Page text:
Good morning dear reader.
There is a topic I’d like to write about this morning that is…not pleasant. War. When I say war we all usually have one that comes to mind. I usually think of Korea because of how the show M*A*S*H impacted me. I’m writing from the States, so I’ll be addressing the American wars on this subject.
My grandfather lied about his age to get into WWII and was later stationed on the USS New Jersey during the Korean War. My father was stationed in Germany during the Vietnam war.
I adore war movies. Saving Private Ryan, M*A*S*H, Fury, Monument Men. I just watched Platoon and Full Metal Jacket last month for the first time. I tried to watch Schindler’s List, but couldn’t get past the soldiers opening fire on the Jewish children in the hospital. Of course, I was fifteen at the time…I should try again. I love submarine films. Addicted to them. Hunt For The Red October, U-571, Das Boot, even Down Periscope.
Now, I know Hollywood does not replicate war perfectly, but I know—in the past five years—they’ve done their best to recreate it in honor of the vets. As a 35 year old woman who has never seen war, I respect the vets who fought in all wars and, as a viewer and fan of war movies, I am hunting for the perfect depiction of war. My goal is to understand it like those vets do. I know I never will, but I will forever try. I write about war in my book…a lot. I feel I owe it to them to depict it as close to reality as I can.
I’m rambling while I collect me thoughts so I will tell you what brought this topic up.
Yesterday afternoon while I was in with my therapist, my husband sat out in the waiting room. Two gentlemen were sitting in the room talking. One man was a Korean Veteran. The other was a Vietnam Veteran. They were comparing wars. Oh…how I wished I had heard this conversation myself. My husband explained that there were similarities between both vets, but few differences. They both agreed that the Korean War and Nam were “both shit fests of two different flavors.”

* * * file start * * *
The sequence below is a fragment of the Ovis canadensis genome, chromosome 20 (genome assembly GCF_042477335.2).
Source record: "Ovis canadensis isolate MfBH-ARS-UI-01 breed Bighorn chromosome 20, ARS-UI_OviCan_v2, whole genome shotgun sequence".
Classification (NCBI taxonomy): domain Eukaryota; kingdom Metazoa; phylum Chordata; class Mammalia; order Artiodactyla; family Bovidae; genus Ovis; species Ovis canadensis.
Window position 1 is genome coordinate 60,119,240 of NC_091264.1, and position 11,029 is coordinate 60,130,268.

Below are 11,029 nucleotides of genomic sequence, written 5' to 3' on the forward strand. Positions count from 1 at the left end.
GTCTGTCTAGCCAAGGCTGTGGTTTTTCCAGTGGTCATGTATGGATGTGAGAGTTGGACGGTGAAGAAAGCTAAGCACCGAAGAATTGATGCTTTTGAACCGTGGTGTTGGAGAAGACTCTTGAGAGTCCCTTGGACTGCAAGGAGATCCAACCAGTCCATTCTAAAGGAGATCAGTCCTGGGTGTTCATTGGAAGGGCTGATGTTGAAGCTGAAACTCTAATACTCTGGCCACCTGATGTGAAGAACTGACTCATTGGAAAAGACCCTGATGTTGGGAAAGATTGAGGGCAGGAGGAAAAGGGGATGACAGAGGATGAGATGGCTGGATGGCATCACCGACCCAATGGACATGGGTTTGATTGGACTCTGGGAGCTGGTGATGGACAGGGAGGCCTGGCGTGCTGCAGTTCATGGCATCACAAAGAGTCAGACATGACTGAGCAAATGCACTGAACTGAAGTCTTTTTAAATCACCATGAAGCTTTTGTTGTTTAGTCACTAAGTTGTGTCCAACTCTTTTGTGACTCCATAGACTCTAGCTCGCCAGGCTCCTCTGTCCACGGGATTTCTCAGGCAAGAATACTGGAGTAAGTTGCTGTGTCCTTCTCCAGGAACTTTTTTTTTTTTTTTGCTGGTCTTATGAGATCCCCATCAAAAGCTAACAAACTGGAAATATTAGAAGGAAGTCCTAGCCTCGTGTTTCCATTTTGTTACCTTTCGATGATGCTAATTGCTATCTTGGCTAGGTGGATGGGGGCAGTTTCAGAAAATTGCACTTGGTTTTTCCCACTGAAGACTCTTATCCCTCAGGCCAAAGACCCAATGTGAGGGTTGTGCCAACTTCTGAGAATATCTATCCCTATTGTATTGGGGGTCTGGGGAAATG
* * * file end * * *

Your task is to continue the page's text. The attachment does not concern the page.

Both men had been drafted. Neither men wanted to be there and both men were forced by the government. Both men remember fighting only to survive. It wasn’t about “the good guys vs. the bad guys.” It was, kill anyone who tries to kill you and kill them before they kill you. Live. That was the mission. Not “Kill the comi’s.” Both men had witnessed a friend who had survived some incredible battles, only to die upon arriving State side.
“We just wanted to go home. We didn’t want to be there. No one did. We had all been drafted. We were civilians tossed into a jungle where we had to fight to survive. We saw some horrible shit I’ve spent my life trying to forget. When we got our papers we couldn’t believe we had made it. We were going home. But, the jungles didn’t kill us. Our brothers did.”
This quote is how I imagine the conversation as my husband relayed it back to me.
The Korean Vet told about his friend who was invincible. He took on three Chinese officers with swords in hand to hand combat and his friend killed them all with his bare hands. When he got to the States, he was stun in the throat by a bee. He was allergic.
The Vietnam Vet told about his friend. After surviving the jungles of Nam for two years, they arrived State side. His friend was shot in the head by an American citizen while exiting the plane. After being drafted, forced to fight to survive, dreaming of going back home for two years, his own brother, an American, killed him. He never got to step down on American soil.
That was the story I heard this morning that made me want to write to you. One of my favorite authors is Tolkien. I was one of those Lord of the Rings fans who watched all seven discs on the Making of The Lord of The Rings. It took me ten hours of viewing for seven days, but I did it. More than anything, I remember hearing about Tolkien’s life during World War I.